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Home :: Archive :: 1994 :: March ::
Re: A Few Good Men
Shakespeare Electronic Conference, Vol. 5, No. 0257.  Tuesday, 22 March 1994.
 
(1)     From:   Karla Walters <KWALTERS@UNMB.BITNET>
        Date:   Monday, 21 Mar 1994 08:08 MST
        Subj:   Re: SHK 5.0256  Q: A Few Good Men
 
(2)     From:   Harry Hill <HILHAR@CONU2.BITNET>
        Date:   Monday, 21 Mar 1994 12:52:29 -0500 (EST)
        Subj:   Re: SHK 5.0256  Q: A Few Good Men
 
(3)     From:   Michael Calvert <CALVERT@UCONNVM>
        Date:   Monday, 21 Mar 94 12:35:11 EST
        Subj:   Re: SHK 5.0256  Q: A Few Good Men
 
(4)     From:   Chris Kendall <
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        Date:   Monday, 21 Mar 1994 10:23:04 -0700 (MST)
        Subj:   good guys
 
(5)     From:   Helen Ostovich <
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        Date:   Monday, 21 Mar 1994 12:37:46 -0500 (EST)
        Subj:   Re: SHK 5.0256 Q: A Few Good Men
 
(6)     From:   Daniel Colvin <
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        Date:   Monday, 21 Mar 1994 12:45:43 -0600 (CST)
        Subj:   A Few Good Men
 
(7)     From:   Edward T Bonahue <
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        Date:   Monday, 21 Mar 94 13:52 EST
        Subj:   Re: SHK 5.0256  Q: A Few Good Men
 
(8)     From:   Patrick Dolan <
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        Date:   Monday, 21 Mar 1994 11:55:58 -0700 (MST)
        Subj:   Re: SHK 5.0256  Q: A Few Good Men
 
 
(1)----------------------------------------------------------------------------
From:           Karla Walters <KWALTERS@UNMB.BITNET>
Date:           Monday, 21 Mar 1994 08:08 MST
Subject: 5.0256  Q: A Few Good Men
Comment:        Re: SHK 5.0256  Q: A Few Good Men
 
What's not "good" about Horatio in Hamlet, Edgar in Lear, and Benvolio in R&J?
 
Karla Walters

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(2)----------------------------------------------------------------------------
From:           Harry Hill <HILHAR@CONU2.BITNET>
Date:           Monday, 21 Mar 1994 12:52:29 -0500 (EST)
Subject: 5.0256  Q: A Few Good Men
Comment:        Re: SHK 5.0256  Q: A Few Good Men
 
Edgar?
 
(3)----------------------------------------------------------------------------
From:           Michael Calvert <CALVERT@UCONNVM>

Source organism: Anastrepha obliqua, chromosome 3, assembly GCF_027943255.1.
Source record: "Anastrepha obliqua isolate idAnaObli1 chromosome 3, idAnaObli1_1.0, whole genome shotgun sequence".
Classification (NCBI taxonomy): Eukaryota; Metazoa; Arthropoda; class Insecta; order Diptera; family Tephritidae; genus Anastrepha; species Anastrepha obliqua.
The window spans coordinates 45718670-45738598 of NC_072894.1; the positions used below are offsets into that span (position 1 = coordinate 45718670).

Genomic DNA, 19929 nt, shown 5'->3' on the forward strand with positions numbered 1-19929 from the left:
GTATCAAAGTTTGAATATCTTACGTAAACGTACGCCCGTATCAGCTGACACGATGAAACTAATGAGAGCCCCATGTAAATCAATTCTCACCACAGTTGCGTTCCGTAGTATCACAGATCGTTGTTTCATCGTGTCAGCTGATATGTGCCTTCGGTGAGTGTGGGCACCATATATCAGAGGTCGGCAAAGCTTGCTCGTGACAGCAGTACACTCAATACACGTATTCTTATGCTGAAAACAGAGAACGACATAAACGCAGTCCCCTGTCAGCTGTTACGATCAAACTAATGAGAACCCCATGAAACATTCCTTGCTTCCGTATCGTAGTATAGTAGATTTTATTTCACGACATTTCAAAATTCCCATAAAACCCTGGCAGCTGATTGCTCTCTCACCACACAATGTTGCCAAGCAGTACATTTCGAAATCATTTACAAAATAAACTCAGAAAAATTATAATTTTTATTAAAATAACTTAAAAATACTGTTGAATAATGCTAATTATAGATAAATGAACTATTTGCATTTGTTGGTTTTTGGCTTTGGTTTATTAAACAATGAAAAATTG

Date:           Monday, 21 Mar 94 12:35:11 EST
Subject: 5.0256  Q: A Few Good Men
Comment:        Re: SHK 5.0256  Q: A Few Good Men
 
Blair Kelly asks: Are Shakespeare's bad boys more interesting than his
good guys, and for that matter, are there any good guys?
 
The answer to the first question is certainly yes, not only in Shakespeare
but in virtually all of literature.  Iago is more interesting than Othello,
and Satan in PL is far more interesting than Adam, or, for that matter,
God.  Evil is always more interesting than good--I'm not entirely sure why,
though my guess would be that being the depraved creatures we are, we enjoy
the vicarious expression of our darker impulses by characters we can
morally revile. (I believe this is Freud's explanation of the question,
fundamentally.)
 
Your perception that there are no "good" major characters in the plays
is also correct, I think.  There are heroic characters, like Hamlet and
Henry V, and shrewd characters like Ulysses and Duke Vincentio in
_Measure_.  But no _good_ major male characters (at least none I can think
of).
 
Explanation?  Shakespeare wasn't much interested in moralizing, but
exploring life.  And in life one rarely encounters saints, (and when one
does, they are likelier to be female than male, but perhaps that's another
discussion).  Shakespeare's heroes are generally caught up in some sort
of political power struggle; hence morality is seldom an issue in the
usual sense, but effectiveness sure as hell is.  Hamlet doesn't need to learn
how to be "good", he already is "good"--he needs to learn how to ruthlessly
slaughter his enemies, and in the end he does.
 
To paraphrase a line from Shaffer's _Amadeus_--goodness means nothing in
the crucible of art--here read politics--that, I think is the truth
(unpleasant tho it be) that Shakespeare is getting at with his tragic
heroes.
 
Leading male figures in the comedies are another matter, of course.
They mostly _are_ good, and hence, much less interesting than the
heroines.
 
Michael T. Calvert
 
(4)----------------------------------------------------------------------------
From:           Chris Kendall <